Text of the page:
Xie Qi’s recent oil paintings depict the human form. The drawing part of these works—which refers in this case to the work of shaping the space—consists of realistic figures, generally tranquil, while the colors convey dynamic turmoil. The 2019 work Green depicts a standing woman from the side. The yellow of her torso and the green of her back have a different hue from the green of the background, though the brightness is similar. For this reason, there is no clear delineation between the body and the background. The person in the painting appears to quiver slightly.
谢其，《绿》，2019，布面油画，200 × 80 cm
Xie Qi, Green, 2019, oil on canvas, 200 × 80 cm
If we accept that in realist painting, colors must present themselves according to the logic of drawing, then color temperature must delineate front and rear in perspective in order to create a harmonious painting. In Xie Qi's recent works, however, the sense of space formed by color has been intentionally scrambled. When paired with her predilection for depicting partial views of the figure, people are often unable to fully recognize the fluid image in front of them. In Shades of Red (2019), an ear with a blurred outline and a turned neck are placed at the center of the painting. The ear retreats into the gray skin of the neck, with the complex structure of the cartilage evoked by a single stroke of the brush. The light passes through theear without leaving a shadow. The shadow of the lower jaw is emphasized to highlight a stark, complex dark tone. The dark shadows of the earlobe, nape, and shoulder all lean toward a single direction, while fluctuations in the depth of the color touch off a sense of drama that temporarily blocks the viewer from focusing on the face at the right edge of the picture. This is contrary to our usual allocation of attention when interacting with others. We observe people’s faces and expressions to decide how to interact with them. It is only when we detect coldness and shyness that we choose to avoid eyecontact. The eyes are an important window into the emotional states of others. Xie Qi tends to omit the eyes in her painting. In Density of Green (2021), the model's eyes have been erased, and the profile resembles a mountain peak wrapped in clouds and fog.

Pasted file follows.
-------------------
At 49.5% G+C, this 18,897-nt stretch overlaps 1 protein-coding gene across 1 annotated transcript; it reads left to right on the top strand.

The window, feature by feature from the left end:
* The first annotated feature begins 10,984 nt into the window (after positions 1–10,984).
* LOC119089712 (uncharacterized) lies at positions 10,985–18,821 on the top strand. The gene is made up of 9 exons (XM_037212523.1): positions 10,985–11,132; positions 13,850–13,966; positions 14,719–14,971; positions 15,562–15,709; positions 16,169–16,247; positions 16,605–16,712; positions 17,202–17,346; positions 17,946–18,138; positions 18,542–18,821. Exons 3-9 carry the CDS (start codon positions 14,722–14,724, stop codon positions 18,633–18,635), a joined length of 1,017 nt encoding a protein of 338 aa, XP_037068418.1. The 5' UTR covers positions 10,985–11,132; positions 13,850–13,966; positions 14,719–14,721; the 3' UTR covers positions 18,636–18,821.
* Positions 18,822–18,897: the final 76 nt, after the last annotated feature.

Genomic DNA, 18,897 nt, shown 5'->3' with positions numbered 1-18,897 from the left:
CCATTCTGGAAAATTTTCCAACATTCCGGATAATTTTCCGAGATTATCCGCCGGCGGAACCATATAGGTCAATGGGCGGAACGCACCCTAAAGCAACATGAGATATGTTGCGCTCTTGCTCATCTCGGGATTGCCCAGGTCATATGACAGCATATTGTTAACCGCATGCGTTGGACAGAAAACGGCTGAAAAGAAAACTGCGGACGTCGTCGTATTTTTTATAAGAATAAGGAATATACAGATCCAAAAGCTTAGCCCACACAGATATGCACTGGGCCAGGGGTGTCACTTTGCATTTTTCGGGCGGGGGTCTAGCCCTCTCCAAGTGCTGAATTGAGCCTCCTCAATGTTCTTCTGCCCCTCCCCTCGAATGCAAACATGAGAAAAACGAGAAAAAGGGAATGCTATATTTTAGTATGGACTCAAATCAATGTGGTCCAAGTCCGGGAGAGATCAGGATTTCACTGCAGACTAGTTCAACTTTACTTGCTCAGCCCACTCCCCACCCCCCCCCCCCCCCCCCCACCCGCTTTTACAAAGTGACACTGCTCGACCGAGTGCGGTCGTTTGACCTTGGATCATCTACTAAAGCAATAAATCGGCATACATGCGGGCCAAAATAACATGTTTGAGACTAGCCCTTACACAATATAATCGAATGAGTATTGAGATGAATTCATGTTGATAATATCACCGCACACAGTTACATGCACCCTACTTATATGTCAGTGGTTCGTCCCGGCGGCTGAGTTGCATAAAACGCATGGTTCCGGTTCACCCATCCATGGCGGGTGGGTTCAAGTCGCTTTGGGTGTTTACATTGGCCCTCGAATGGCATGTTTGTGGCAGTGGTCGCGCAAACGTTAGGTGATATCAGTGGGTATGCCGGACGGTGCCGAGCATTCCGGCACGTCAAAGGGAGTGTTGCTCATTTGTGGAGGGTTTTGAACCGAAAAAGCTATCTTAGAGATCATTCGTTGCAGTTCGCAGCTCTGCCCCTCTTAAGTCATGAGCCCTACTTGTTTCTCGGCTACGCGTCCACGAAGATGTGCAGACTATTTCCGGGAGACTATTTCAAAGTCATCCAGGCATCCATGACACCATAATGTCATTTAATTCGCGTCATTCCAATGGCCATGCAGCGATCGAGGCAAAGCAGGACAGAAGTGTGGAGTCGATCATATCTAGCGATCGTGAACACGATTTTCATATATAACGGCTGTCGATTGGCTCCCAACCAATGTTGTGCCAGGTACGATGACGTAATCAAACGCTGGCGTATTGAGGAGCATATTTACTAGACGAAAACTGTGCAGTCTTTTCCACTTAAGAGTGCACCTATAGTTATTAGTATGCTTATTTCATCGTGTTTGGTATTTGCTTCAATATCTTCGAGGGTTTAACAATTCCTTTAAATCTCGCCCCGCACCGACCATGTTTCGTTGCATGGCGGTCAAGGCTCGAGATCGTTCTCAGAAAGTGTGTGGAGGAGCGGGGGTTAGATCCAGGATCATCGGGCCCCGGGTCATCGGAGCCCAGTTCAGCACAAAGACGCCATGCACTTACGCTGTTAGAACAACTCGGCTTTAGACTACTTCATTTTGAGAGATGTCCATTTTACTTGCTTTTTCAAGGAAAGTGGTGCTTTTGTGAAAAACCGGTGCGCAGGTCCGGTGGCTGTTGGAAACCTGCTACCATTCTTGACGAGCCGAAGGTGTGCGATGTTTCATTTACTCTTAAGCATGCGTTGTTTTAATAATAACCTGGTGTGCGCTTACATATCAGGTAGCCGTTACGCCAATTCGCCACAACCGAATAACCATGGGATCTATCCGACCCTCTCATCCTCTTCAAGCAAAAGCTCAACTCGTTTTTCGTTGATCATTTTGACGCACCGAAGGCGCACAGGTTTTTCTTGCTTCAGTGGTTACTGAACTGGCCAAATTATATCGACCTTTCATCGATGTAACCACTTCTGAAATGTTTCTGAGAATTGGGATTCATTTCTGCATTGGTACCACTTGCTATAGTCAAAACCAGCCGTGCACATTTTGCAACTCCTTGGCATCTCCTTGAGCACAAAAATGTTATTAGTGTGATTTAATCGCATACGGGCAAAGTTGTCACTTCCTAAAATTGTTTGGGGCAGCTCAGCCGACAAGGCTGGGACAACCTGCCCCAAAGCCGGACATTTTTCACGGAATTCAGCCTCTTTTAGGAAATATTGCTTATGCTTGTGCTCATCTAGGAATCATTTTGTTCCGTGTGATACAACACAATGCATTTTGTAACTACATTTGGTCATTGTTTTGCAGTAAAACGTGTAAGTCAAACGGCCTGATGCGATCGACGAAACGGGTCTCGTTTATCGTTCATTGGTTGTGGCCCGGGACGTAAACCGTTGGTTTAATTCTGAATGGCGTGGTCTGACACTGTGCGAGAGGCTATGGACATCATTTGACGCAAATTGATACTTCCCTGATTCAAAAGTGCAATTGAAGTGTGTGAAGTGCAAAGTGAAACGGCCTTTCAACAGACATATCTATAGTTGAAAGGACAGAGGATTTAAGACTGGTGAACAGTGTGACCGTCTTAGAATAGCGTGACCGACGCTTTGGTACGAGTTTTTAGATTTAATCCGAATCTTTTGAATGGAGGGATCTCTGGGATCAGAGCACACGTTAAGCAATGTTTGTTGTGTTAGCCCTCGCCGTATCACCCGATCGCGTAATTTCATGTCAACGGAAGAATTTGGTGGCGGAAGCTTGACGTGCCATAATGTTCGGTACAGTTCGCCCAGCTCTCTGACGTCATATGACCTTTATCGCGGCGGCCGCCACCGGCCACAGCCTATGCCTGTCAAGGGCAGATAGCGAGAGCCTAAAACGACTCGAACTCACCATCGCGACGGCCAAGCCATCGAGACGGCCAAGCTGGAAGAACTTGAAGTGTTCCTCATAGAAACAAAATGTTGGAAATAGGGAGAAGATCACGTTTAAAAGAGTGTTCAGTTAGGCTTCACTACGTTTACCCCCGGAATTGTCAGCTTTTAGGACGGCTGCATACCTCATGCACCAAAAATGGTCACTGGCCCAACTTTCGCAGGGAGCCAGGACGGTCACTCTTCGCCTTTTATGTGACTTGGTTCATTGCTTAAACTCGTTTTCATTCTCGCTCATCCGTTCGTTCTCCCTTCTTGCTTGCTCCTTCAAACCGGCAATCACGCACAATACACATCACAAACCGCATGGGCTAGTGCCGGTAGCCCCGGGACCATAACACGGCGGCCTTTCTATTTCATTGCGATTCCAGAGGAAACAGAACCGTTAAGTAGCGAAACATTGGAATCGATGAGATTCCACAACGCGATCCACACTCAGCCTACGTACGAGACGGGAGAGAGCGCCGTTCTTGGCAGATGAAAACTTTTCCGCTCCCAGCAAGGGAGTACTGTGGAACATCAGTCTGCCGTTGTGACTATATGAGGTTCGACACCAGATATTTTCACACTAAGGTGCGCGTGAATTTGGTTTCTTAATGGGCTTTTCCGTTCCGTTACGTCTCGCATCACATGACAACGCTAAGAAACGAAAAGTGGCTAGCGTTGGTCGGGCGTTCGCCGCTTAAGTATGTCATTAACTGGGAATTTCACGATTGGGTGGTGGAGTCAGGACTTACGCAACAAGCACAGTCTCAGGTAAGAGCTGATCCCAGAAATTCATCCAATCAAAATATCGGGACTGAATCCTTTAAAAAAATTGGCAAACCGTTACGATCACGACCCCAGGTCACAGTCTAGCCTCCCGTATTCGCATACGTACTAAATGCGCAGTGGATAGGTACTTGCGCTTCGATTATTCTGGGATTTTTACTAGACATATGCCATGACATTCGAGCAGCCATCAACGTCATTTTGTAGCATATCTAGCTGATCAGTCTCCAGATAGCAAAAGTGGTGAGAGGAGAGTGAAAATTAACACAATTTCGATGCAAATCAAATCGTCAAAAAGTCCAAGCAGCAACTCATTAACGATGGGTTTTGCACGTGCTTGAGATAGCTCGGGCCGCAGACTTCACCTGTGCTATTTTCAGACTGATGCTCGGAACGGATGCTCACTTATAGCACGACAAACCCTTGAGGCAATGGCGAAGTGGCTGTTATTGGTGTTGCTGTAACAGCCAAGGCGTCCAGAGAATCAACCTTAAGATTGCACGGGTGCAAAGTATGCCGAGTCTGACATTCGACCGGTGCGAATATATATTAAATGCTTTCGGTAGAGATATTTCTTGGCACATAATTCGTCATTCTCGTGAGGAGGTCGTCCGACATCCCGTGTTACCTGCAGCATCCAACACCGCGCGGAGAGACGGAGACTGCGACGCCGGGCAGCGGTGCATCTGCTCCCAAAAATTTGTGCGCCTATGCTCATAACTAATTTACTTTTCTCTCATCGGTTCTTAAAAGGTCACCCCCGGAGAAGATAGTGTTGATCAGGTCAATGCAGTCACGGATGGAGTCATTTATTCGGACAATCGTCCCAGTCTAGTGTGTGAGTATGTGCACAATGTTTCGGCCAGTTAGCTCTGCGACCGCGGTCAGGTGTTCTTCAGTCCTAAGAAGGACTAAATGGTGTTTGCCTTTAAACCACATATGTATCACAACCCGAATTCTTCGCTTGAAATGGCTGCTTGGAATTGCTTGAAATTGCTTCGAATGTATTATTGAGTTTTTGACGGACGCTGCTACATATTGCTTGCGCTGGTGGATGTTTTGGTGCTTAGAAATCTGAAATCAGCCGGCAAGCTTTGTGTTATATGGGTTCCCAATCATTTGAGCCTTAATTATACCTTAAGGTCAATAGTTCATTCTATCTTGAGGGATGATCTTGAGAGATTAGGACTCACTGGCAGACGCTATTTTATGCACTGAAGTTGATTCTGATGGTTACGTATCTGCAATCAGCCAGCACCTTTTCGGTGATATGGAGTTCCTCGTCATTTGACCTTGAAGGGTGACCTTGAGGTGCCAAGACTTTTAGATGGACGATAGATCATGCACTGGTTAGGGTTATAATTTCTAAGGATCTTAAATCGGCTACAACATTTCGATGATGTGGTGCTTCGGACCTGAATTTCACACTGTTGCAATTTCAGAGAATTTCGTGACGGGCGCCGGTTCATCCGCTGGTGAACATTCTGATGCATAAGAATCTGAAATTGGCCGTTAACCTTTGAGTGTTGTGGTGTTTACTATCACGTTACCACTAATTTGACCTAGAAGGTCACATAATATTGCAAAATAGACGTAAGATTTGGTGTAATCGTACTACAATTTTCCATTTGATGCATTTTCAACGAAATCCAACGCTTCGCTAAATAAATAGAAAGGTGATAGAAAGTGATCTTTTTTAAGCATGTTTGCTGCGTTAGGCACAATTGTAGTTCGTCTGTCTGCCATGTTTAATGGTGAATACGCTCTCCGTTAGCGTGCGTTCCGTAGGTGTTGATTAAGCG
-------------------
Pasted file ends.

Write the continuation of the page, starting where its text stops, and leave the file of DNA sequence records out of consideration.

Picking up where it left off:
谢其，《红色的阴影》，2019，布面油画，90 × 60 cm
Xie Qi, Shades of Red, 2019, oil on canvas, 90 × 60 cm
谢其，《绿色的密度》，2021，布面油画，80 × 65 cm
Xie Qi, Density of Green, 2021, oil on canvas, 80 × 65 cm
在谢其的绘画辞典中，“素描”和“色彩”被区分成两个不连贯的概念。人形是可辨认的具体形态，它在艺术历史和日常生活的海量视觉经验中被认知得如此熟悉，不可避免地具有定式。谢其没有肆意地更改这视觉的定式。按照她的话说，“变形人体是‘残酷’的”。这句话或许可以理解为：身体的形象带有意识形态味道，人文主义的，消费主义的，不一而足；如果将其变形，需要创立一种意识形态滤镜消解之前的意识形态。与其循环反复地给这一老命题贴上赋予意义的新标签，不如老实地、干涩地、赤裸地再现它。与此相对，在使用颜色的时候，谢其试图将绘画对象阐释为魅惑的存在，陌生的感召。这些颜色和颜色的肌理脱离了素描，依然画的是人——具体来说，是人那些不可控的、迷醉的、肆意的部分。这一部分似乎呈现的是附着于人表面的外在想象。这些想象顺着观众的目光，从画面之外投射到人形上，改变了人形本来的样貌。《酵母之乱》里，一副躯干被处理成莫名的花朵，花蕊是点在胸口的阴影，两只手向画面外伸出，是花瓣的纹路。这朵“恶之花”的画面呈放射性构图，画面左右两侧线条流畅的臂膀环抱住散射的线条，是花朵柔和的边沿。画面因而铸成平衡的效果。画家对人体形式的选择制止了色彩的失控，但这一绘画结构上的功能并不能让观众眼中的抽象花朵立刻还原为实象的身体。篡改图像的色彩，是开放的，却揭示了某种根深蒂固的误读机制——在视觉中，共同认知或者集体幻想从未离场过，即便如身体这般最常见的题材的清晰轮廓就在眼前，它也会被折射成为另外一套话术。谢其的肖像画因而获得了政治性的隐喻——再自然、直白、不经修饰的现象，亦难逃被广袤秩序分配位置的命运。In Xie Qi’s painting lexicon, “drawing” and “color” have been split into two unconnected concepts. The human form is the specific morphology that can be recognized. In the mass accumulation of visual experience from art history and everyday life, it has become so utterly familiar, and has unavoidably taken on certain set patterns. Xie Qi has no tradically altered these visual patterns. In her words, “distorted figures are ‘brutal.’ ” This statement could perhaps be understood as: the form of the body has ideological implications, various humanist, consumerist and other connotations, and if we are to distort it, we must establish an ideological filter to dispel the previous ideology. There's no point in repeatedly attaching new markers of meaning to this old topic when one can sincerely, doggedly, and nakedly re-create it. In the use of color, on the other hand, Xie Qi attempts to turn the object of painting into a seductive presence, an unfamiliar impulse. These colors and color textures are decoupled from the drawing, but they still depict people—specifically their uncontrollable, engrossing, reckless side. This part seems to be presenting external imaginings of people attached to their surfaces. These imaginings follow the viewer's gaze, projected from beyond the picture onto the human form, changing its original appearance. In Disorder of Yeast, a body has been rendered as an indescribable flower, the stamens being the shadows on the chest, the two hands extending out of the picture with the texture of petals. This “fluer du mal” picture has a radial composition, with the fluid lines of the two arms at the sides wrapping around radiating lines, the soft edges of the flower. This molds the picture into a balanced effect. The artist’s choice of the human form keeps the color from spiraling out of control, but this structural function of the painting does not immediately turn the abstract flowers back into an actual body in the viewer’s eyes. The image-altering colors are open-ended, yet they reveal a deeply rooted mechanism of misreading—shared recognition or collective illusion has always been a part of the vision. Even such a common place and clearly outlined topic as the body gets refracted into another set of rhetorical devices. Thus, Xie Qi's portraits take on political metaphor—re-natured, direct, and unadorned phenomena that cannot escape the fate of allocation within the vast system.谢其，《酵母之乱》，2019，布面油画，90 × 60 cm
Xie Qi, Disorder of Yeast, 2019, oil on canvas, 90 × 60 cm